the dressing-table—and the reading-
lamp on the desk. Standing before
her mirror then, she gazed long at the
against the pale ivory of her slender
neck, and the white hair. A little
quiver ran over her lips.
" 'Whatever the fact,' she whispered,
"' . . . you and no other as long
as I live.'"
She unlocked the bureau-drawer
then, took out the letter, and seating
herself by the table, read the remain-
"I write this in the old library and
Bristow holds my horse by the porch.
He will give you this letter when I
"Last night we were dancing—all
of us—at the ball. I can scarcely be-
lieve it was less than twelve hours
ago! The calendar on my desk has a
motto for each leaf. Today's is this:
'Every man carries his fate on a rib-
and about his neck.' Last night I
would have smiled at that, perhaps;
today I say to myself, 'It's true—it's
true!' Two little hours ago I could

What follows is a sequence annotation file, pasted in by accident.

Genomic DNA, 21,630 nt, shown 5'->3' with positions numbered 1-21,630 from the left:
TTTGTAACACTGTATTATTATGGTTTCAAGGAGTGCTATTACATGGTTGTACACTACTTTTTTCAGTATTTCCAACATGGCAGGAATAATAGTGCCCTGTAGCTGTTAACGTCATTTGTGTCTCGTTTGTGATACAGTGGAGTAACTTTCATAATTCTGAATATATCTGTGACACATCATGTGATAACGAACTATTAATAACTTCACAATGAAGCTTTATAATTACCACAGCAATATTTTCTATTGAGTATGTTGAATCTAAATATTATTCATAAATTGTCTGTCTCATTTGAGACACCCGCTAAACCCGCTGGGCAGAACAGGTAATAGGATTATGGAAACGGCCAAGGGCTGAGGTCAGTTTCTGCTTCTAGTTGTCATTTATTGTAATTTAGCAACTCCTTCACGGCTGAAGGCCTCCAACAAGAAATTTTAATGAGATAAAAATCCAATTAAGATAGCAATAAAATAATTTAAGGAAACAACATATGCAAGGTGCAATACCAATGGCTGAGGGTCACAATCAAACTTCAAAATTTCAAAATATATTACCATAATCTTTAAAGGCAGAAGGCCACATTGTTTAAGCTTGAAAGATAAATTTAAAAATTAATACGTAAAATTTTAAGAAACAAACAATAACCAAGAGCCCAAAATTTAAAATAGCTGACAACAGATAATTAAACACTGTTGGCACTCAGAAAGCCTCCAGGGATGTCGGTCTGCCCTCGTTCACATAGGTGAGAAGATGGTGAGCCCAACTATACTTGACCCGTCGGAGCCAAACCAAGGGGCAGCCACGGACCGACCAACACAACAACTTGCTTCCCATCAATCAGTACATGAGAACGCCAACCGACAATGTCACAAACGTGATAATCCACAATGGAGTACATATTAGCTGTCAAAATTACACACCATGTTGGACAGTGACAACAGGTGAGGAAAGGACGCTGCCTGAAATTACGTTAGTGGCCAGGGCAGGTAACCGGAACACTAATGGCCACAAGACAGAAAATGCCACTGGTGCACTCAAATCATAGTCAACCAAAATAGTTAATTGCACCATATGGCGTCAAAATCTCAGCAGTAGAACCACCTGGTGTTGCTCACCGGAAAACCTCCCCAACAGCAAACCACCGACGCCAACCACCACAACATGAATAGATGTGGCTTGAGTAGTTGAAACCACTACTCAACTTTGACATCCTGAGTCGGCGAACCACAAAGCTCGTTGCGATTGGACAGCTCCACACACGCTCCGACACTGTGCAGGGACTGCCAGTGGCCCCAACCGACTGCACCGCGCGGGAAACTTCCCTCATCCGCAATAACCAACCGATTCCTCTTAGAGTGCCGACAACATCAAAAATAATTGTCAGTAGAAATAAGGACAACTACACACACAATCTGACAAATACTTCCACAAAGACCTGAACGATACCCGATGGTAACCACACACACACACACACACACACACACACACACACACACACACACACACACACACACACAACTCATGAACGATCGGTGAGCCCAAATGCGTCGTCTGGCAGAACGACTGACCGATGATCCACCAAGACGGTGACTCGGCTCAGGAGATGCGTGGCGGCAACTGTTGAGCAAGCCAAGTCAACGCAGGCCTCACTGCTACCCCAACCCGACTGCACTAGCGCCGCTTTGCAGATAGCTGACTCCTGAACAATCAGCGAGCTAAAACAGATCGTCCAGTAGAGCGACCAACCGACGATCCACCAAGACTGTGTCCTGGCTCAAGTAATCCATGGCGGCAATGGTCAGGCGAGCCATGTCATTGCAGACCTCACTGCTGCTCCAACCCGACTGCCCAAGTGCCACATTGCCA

have sworn that whatever happened
to me Sassoon would suffer no harm.
"Judith, I could not avoid the meet-
ing. You will know the circum-
stances, and will see that it was forced
upon me. But though we met on the
field, 1 kept my promise. Sassoon did
not fall by my hand."
She had begun to tremble so that
the paper shook in her hands, and
from her breast, shattered by her
quick breathing, the brown jeesamine
petals dusted down in her lap. It was
some moments before she could calrt.
herself sufficiently to read on.
"He fired at the signal and the shot
went wide. I threw my piBtol on the
ground. Then—whether maddened by
my refusal to fire, I cannot tell—he
turned his weapon all at once and shot
himself through the breast. It was
over in an instant. The seconds did
not guess—do not even now, for it
happened but an hour ago. As the
code decrees, their backs were turned
when the shots were fired. But there